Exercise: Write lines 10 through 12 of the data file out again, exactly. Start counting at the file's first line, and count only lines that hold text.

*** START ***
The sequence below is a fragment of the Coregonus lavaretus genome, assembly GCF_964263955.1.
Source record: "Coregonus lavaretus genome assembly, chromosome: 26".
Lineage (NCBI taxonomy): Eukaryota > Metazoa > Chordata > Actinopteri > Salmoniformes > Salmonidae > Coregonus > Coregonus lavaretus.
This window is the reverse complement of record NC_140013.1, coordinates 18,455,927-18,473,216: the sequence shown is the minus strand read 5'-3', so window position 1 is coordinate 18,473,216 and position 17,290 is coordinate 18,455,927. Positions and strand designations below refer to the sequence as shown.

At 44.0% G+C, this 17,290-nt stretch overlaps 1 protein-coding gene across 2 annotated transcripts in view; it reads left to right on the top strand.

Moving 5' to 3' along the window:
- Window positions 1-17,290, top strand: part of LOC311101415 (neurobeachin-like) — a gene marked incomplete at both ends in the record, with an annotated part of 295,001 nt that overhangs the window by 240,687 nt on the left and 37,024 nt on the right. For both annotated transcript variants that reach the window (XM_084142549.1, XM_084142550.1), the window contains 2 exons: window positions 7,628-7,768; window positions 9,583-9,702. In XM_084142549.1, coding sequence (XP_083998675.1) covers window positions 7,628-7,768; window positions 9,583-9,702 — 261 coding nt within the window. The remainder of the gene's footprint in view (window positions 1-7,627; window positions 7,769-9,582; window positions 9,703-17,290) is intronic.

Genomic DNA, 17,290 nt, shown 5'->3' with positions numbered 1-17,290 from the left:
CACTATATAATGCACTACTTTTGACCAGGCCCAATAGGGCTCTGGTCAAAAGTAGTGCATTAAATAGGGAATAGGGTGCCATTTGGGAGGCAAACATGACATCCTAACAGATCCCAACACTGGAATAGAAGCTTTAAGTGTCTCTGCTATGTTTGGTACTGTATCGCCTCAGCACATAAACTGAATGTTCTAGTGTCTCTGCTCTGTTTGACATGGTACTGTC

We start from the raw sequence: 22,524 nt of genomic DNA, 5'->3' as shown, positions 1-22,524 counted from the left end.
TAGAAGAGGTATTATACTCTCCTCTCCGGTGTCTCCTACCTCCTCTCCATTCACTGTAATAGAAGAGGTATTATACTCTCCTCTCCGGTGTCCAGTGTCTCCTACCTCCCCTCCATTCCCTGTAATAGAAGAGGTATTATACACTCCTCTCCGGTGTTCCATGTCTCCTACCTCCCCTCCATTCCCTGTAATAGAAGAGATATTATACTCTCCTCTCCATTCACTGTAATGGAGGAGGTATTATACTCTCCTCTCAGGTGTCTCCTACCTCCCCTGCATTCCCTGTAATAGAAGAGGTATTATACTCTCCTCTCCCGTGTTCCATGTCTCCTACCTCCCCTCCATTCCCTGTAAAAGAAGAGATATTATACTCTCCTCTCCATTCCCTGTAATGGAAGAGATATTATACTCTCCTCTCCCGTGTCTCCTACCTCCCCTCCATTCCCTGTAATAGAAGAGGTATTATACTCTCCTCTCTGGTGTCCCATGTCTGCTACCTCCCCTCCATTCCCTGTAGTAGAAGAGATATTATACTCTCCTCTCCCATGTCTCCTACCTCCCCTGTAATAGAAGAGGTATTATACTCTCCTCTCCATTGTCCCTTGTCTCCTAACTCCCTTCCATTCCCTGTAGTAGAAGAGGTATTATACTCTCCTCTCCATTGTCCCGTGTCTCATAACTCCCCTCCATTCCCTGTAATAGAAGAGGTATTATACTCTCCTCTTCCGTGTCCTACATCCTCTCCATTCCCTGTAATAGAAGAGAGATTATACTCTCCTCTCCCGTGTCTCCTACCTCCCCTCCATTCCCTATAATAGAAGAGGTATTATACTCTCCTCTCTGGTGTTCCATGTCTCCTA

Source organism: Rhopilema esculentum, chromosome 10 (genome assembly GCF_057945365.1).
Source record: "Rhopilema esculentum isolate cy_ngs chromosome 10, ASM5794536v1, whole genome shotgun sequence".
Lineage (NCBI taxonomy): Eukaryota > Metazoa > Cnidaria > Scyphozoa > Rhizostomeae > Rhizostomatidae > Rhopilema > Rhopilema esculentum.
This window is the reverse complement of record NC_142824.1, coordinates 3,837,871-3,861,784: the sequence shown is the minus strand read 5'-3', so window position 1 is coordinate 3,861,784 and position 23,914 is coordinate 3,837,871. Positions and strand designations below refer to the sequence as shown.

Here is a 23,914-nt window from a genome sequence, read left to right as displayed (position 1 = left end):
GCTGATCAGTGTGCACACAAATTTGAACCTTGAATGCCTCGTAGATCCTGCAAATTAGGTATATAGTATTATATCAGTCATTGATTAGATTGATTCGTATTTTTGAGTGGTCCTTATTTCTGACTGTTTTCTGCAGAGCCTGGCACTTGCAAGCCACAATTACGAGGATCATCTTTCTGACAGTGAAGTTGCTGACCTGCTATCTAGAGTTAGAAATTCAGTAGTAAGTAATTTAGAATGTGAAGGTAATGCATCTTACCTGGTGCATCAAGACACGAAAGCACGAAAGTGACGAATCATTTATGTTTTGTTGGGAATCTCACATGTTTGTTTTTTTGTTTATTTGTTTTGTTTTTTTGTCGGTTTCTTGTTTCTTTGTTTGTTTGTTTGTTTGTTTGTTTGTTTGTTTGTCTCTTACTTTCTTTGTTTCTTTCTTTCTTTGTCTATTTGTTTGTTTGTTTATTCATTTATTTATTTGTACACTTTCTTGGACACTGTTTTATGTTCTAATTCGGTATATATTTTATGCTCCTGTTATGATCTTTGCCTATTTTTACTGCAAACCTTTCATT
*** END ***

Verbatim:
We start from the raw sequence: 22,524 nt of genomic DNA, 5'->3' as shown, positions 1-22,524 counted from the left end.
TAGAAGAGGTATTATACTCTCCTCTCCGGTGTCTCCTACCTCCTCTCCATTCACTGTAATAGAAGAGGTATTATACTCTCCTCTCCGGTGTCCAGTGTCTCCTACCTCCCCTCCATTCCCTGTAATAGAAGAGGTATTATACACTCCTCTCCGGTGTTCCATGTCTCCTACCTCCCCTCCATTCCCTGTAATAGAAGAGATATTATACTCTCCTCTCCATTCACTGTAATGGAGGAGGTATTATACTCTCCTCTCAGGTGTCTCCTACCTCCCCTGCATTCCCTGTAATAGAAGAGGTATTATACTCTCCTCTCCCGTGTTCCATGTCTCCTACCTCCCCTCCATTCCCTGTAAAAGAAGAGATATTATACTCTCCTCTCCATTCCCTGTAATGGAAGAGATATTATACTCTCCTCTCCCGTGTCTCCTACCTCCCCTCCATTCCCTGTAATAGAAGAGGTATTATACTCTCCTCTCTGGTGTCCCATGTCTGCTACCTCCCCTCCATTCCCTGTAGTAGAAGAGATATTATACTCTCCTCTCCCATGTCTCCTACCTCCCCTGTAATAGAAGAGGTATTATACTCTCCTCTCCATTGTCCCTTGTCTCCTAACTCCCTTCCATTCCCTGTAGTAGAAGAGGTATTATACTCTCCTCTCCATTGTCCCGTGTCTCATAACTCCCCTCCATTCCCTGTAATAGAAGAGGTATTATACTCTCCTCTTCCGTGTCCTACATCCTCTCCATTCCCTGTAATAGAAGAGAGATTATACTCTCCTCTCCCGTGTCTCCTACCTCCCCTCCATTCCCTATAATAGAAGAGGTATTATACTCTCCTCTCTGGTGTTCCATGTCTCCTA

Source organism: Rhopilema esculentum, chromosome 10 (genome assembly GCF_057945365.1).